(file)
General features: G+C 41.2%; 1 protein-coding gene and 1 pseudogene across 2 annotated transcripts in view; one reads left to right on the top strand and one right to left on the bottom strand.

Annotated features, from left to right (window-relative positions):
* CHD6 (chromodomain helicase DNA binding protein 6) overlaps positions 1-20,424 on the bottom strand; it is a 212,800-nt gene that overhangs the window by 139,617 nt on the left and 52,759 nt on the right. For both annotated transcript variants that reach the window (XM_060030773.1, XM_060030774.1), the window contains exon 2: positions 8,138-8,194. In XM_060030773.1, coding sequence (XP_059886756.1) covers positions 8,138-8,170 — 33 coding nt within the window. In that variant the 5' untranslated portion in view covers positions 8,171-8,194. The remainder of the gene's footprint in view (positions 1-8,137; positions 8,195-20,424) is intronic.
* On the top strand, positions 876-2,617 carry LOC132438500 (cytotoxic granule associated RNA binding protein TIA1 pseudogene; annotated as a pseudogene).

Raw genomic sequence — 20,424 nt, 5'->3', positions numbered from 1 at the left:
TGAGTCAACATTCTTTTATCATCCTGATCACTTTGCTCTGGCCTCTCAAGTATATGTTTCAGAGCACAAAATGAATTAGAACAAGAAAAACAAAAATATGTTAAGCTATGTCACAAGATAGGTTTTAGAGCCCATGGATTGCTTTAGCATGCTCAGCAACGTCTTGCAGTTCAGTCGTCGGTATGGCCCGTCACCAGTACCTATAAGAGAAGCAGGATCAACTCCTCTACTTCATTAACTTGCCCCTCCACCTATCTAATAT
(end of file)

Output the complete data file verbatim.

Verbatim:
General features: G+C 41.2%; 1 protein-coding gene and 1 pseudogene across 2 annotated transcripts in view; one reads left to right on the top strand and one right to left on the bottom strand.

Annotated features, from left to right (window-relative positions):
* CHD6 (chromodomain helicase DNA binding protein 6) overlaps positions 1-20,424 on the bottom strand; it is a 212,800-nt gene that overhangs the window by 139,617 nt on the left and 52,759 nt on the right. For both annotated transcript variants that reach the window (XM_060030773.1, XM_060030774.1), the window contains exon 2: positions 8,138-8,194. In XM_060030773.1, coding sequence (XP_059886756.1) covers positions 8,138-8,170 — 33 coding nt within the window. In that variant the 5' untranslated portion in view covers positions 8,171-8,194. The remainder of the gene's footprint in view (positions 1-8,137; positions 8,195-20,424) is intronic.
* On the top strand, positions 876-2,617 carry LOC132438500 (cytotoxic granule associated RNA binding protein TIA1 pseudogene; annotated as a pseudogene).

Raw genomic sequence — 20,424 nt, 5'->3', positions numbered from 1 at the left:
TGAGTCAACATTCTTTTATCATCCTGATCACTTTGCTCTGGCCTCTCAAGTATATGTTTCAGAGCACAAAATGAATTAGAACAAGAAAAACAAAAATATGTTAAGCTATGTCACAAGATAGGTTTTAGAGCCCATGGATTGCTTTAGCATGCTCAGCAACGTCTTGCAGTTCAGTCGTCGGTATGGCCCGTCACCAGTACCTATAAGAGAAGCAGGATCAACTCCTCTACTTCATTAACTTGCCCCTCCACCTATCTAATAT